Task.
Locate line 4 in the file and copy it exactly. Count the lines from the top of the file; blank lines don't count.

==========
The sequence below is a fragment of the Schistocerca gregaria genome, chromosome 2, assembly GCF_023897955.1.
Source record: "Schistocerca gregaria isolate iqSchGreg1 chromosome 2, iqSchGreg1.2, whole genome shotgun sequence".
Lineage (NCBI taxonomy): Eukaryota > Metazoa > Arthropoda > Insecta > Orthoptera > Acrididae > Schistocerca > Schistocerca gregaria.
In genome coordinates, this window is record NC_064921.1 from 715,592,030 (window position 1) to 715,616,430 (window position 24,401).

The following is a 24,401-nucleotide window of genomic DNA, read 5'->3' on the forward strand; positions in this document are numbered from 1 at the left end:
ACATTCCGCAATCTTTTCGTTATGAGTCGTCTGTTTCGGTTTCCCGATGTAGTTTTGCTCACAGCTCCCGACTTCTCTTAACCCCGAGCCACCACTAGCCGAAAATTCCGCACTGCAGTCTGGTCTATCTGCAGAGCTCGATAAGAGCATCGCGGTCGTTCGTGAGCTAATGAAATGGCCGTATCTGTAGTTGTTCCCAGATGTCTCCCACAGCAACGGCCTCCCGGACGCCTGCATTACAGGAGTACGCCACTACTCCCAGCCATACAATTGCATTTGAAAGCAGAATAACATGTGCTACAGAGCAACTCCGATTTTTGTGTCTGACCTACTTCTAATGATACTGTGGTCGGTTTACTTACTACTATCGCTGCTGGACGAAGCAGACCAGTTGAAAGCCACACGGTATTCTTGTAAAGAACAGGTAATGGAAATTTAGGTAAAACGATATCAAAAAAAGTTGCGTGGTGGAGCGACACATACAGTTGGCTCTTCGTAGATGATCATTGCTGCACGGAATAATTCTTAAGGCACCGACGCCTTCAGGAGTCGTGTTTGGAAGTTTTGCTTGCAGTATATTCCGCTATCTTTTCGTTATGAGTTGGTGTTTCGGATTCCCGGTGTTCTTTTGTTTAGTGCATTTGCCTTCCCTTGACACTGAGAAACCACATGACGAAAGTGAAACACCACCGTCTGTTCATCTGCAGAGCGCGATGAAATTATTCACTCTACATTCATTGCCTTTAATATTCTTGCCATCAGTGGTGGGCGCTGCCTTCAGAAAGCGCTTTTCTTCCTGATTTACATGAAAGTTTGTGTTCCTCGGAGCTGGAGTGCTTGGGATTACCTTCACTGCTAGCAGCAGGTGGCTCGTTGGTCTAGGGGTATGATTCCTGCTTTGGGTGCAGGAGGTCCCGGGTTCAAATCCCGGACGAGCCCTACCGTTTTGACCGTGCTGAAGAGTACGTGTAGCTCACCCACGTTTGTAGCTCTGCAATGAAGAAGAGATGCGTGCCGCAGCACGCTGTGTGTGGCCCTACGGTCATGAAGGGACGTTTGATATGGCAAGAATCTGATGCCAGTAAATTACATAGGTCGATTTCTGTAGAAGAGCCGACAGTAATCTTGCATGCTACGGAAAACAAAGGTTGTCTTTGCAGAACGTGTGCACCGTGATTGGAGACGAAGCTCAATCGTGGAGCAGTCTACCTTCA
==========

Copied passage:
In genome coordinates, this window is record NC_064921.1 from 715,592,030 (window position 1) to 715,616,430 (window position 24,401).